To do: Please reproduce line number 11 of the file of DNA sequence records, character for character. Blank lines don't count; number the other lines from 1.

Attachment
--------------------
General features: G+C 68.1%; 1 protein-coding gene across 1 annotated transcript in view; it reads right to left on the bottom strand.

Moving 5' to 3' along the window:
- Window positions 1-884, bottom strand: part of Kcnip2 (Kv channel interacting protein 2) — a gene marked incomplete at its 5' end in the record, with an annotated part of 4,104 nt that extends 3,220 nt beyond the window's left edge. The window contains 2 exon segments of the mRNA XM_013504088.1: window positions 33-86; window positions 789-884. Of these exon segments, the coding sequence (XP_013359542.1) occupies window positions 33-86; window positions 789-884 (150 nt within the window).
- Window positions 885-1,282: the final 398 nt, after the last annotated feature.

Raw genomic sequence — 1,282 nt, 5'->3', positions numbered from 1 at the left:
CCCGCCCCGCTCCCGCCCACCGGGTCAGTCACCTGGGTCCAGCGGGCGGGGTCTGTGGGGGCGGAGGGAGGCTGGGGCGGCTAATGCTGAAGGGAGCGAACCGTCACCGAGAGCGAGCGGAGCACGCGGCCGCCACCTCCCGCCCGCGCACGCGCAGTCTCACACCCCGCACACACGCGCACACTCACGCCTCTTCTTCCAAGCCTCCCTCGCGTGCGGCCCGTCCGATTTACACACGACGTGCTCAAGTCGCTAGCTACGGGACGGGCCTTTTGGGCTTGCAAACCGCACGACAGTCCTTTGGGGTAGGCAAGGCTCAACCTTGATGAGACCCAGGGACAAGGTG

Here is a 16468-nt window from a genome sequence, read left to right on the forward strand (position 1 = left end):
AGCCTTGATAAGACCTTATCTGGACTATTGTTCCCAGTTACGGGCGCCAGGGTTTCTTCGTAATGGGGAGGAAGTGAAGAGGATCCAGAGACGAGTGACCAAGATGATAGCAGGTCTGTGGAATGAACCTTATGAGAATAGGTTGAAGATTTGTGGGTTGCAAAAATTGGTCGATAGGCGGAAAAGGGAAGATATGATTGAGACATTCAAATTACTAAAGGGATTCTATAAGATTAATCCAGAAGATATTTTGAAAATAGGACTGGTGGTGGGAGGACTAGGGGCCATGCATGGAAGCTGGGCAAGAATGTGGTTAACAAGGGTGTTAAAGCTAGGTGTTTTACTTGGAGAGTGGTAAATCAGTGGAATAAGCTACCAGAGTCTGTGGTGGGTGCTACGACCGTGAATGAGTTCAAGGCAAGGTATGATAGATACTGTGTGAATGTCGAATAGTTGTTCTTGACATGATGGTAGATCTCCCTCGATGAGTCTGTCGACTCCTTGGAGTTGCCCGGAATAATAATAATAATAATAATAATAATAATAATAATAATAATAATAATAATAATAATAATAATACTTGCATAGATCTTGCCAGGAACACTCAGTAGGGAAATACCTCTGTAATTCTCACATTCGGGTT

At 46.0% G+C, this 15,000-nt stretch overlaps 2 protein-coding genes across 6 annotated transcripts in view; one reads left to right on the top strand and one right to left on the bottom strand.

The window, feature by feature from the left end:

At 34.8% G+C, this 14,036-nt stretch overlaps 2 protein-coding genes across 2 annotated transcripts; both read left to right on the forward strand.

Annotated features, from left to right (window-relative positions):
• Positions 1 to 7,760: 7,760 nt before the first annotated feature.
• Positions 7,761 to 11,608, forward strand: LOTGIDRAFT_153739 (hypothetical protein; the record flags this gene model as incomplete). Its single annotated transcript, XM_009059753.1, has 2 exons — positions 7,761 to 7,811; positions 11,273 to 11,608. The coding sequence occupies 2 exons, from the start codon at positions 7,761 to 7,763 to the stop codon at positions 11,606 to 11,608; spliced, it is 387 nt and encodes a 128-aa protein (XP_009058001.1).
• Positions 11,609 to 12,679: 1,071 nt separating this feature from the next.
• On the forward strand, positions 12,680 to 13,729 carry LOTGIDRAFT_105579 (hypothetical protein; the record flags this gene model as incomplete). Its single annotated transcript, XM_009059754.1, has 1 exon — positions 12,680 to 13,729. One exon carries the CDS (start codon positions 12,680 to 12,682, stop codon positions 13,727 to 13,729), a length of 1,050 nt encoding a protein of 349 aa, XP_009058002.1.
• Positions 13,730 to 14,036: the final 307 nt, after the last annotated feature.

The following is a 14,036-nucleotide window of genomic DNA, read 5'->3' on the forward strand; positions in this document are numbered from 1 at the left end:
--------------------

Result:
At 34.8% G+C, this 14,036-nt stretch overlaps 2 protein-coding genes across 2 annotated transcripts; both read left to right on the forward strand.